There’s no beating around the bush. Within the first few minutes of Missing in Brooks County, a documentary by filmmakers Lisa Molomot and Jeff Bemiss, a migrant’s body is found out in the harsh landscape of South Texas. Though the decayed human remains are only on screen for a few seconds, the image is hard to forget. “We wanted to set the stakes for people,” Bemiss tells TIME. “What’s happening in Brooks County is so extreme that you have to see it to really get your mind around it.”
More migrants die after crossing the border illegally in South Texas, where Brooks County is located, than anywhere else in the U.S., even surpassing Arizona, where at least 7,805 migrants have died since 1998. In South Texas, 3,253 migrant deaths have been documented in the last 22 years, according to a 2020 study by the University of Texas at Austin’s Strauss Center for International Security and Law. But beginning in 2012 the region saw a spike in the number of deaths taking place there, surpassing southern Arizona. By 2019, migrant deaths in South Texas were three times higher than in the Arizona desert. The overall death toll in South Texas is believed to be much higher than the figures show, according to Strauss Center researchers, because migrants can go missing for years before their remains are found—and many may never be found. People who drown in the Rio Grande and wash up on the Mexican shore are also not included in these statistics. And officials don’t always contact Border Patrol to record the death of a migrant.
And unlike in Arizona, where all remains are processed through a single medical examiner system to be identified, anthropologist Kate Spradley, who appears in Missing in Brooks County, tells TIME that the system in Texas makes it much harder for families to find closure. “In Texas, you have this fragmented system of justices of the peace who don’t receive training,” she says. “And therefore all of these deaths that occur, they’re just found and buried, and you never see them again, and nobody talks about it.”
Missing in Brooks County, which has been screening at film festivals and is releasing in select theaters on Friday, zeroes in on one South Texas county and documents the toll it takes on family members in search of missing loved ones who made the unauthorized trek across the U.S.-Mexico border. The filmmakers explore why this region can be particularly deadly for migrants and the flaws in local, state and federal systems that make it hard for human remains to be identified.
Molomot and Bemiss originally set out to make a film about a group of anthropologist’s work identifying remains of anonymously buried migrants in Brooks County, but over four years of filming, they realized the situation was much more complicated.
“When we really started to learn what was going on, we’re like, O.K., this is the story we want to tell,” Molomot tells TIME.
The plan for the documentary changed course and follows two families, including the Román family of Houston whose son and brother Homero Román Gómez went missing in Brooks County after crossing the border with a human smuggler in 2015. The filmmakers also shadow Eduardo Canales, the founder of the South Texas Human Rights Center, which attempts to help families locate their missing loved ones and tries to prevent deaths by leaving jugs of clean water throughout the region; BORSTAR, an agency within the U.S. Border Patrol that specializes in search and rescue missions; Spradley, a professor in the Department of Anthropology at Texas State University, who leads exhumations throughout Brooks County to collect DNA of buried migrants to try to identify them; and members of a vigilante group who patrol area ranches to report migrants who have crossed the border unauthorized.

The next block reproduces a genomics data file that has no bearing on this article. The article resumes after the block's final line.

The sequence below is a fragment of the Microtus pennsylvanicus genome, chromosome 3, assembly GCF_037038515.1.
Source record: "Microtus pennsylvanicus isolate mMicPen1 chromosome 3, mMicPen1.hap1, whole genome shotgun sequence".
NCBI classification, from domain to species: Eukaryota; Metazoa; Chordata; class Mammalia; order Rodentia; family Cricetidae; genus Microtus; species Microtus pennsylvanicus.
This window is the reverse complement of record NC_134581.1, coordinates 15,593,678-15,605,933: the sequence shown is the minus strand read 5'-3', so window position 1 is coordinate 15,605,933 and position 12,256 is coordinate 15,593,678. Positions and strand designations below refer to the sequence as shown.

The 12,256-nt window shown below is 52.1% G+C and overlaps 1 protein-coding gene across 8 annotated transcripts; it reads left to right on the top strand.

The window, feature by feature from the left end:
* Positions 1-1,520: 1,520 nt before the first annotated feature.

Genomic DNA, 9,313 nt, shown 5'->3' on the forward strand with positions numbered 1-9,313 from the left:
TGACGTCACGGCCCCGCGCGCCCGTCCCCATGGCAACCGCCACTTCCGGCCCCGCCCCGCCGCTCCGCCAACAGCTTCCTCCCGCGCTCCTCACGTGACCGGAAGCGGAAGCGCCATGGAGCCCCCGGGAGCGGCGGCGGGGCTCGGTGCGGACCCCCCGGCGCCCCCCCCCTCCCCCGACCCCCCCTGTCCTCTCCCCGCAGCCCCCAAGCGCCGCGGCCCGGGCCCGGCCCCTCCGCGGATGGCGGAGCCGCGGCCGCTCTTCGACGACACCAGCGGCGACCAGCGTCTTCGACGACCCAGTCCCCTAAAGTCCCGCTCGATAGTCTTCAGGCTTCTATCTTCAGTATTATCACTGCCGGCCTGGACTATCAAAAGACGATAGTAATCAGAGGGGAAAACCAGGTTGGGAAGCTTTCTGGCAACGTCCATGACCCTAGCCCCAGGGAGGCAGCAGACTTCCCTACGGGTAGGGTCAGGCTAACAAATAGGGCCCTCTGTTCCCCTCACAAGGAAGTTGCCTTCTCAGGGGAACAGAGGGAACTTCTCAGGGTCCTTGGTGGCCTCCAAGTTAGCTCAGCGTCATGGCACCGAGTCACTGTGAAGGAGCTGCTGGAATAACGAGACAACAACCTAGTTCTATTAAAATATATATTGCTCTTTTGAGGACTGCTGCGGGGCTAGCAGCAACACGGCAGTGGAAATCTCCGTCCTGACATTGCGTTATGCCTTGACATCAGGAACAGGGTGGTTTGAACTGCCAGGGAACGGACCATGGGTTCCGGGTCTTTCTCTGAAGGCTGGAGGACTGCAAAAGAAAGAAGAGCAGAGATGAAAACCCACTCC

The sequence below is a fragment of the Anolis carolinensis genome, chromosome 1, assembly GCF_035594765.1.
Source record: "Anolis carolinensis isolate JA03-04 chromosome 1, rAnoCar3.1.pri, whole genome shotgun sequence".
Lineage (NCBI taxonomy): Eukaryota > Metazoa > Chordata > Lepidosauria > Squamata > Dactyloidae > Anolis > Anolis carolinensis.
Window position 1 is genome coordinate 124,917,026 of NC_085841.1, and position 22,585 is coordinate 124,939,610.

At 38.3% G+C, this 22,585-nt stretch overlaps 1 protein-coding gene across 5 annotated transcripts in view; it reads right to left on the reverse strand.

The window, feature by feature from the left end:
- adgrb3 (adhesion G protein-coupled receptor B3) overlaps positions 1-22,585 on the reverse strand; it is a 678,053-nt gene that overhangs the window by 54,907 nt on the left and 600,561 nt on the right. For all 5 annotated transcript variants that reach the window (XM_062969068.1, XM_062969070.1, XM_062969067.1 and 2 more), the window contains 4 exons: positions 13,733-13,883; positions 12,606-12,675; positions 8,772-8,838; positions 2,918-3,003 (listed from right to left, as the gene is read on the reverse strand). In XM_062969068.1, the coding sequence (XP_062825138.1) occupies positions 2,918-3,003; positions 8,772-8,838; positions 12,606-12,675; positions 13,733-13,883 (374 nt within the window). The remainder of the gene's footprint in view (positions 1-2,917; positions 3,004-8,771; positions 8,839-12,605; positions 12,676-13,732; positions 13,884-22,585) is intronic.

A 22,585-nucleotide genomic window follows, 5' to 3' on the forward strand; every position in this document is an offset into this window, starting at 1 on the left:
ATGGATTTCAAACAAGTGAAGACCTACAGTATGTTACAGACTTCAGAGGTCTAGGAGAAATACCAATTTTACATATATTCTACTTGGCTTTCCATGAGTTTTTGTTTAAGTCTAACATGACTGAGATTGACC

Brooks County is a vast stretch of land with a small population several miles north of the U.S.-Mexico border. The positioning of a Border Patrol checkpoint on Highway 281, about 70 miles north of the U.S.-Mexico border and 15 miles south of the county’s largest town, Falfurrias, means migrants often head into the wilderness to circumvent Border Patrol agents. It’s at this point that many go missing or die from dehydration or exposure in the wild, where it’s easy to get lost and clean water is hard to come by. When family or friends report that their loved ones might be in danger, rescue missions become complicated because much of the land is privately owned, limiting where and when Border Patrol or volunteers can start a search, and a lack of identifiable markers throughout acres of monotonous territory adds to the challenge. When human remains are found, a lack of county resources and improper systems make it hard to keep track of and identify the deceased.
“As you see in this film, very little is done about it,” Spradley says. “The one thing that all the border has in common is that clandestine crossings are always deadly.”
High rates of migrant deaths are not unique to Arizona and South Texas, they occur throughout the U.S.-Mexico border and can be traced back to deterrence policies that the U.S. began implementing under the Clinton Administration. In the early ’90s, immigration agencies began concentrating resources at more urban and busy ports of entry, and further inland miles away from the border. The agencies were counting on wild and dangerous terrain to serve as a deterrence for unauthorized migration. “[Officials] knew there was going to be a large death toll,” Spradley says in the film to a classroom of students as she teaches them the history of these deterrence measures. “But they assumed that that would prevent more migrants from coming, and it didn’t.”
“[Spradley] is fond of saying that any policy that results in over 1,000 people dying every year should be examined,” Bemiss says. “[Molomot] and I made the film because we thought, well, if lawmakers could meet the families of the missing, they would feel differently about the policies that they’re creating.”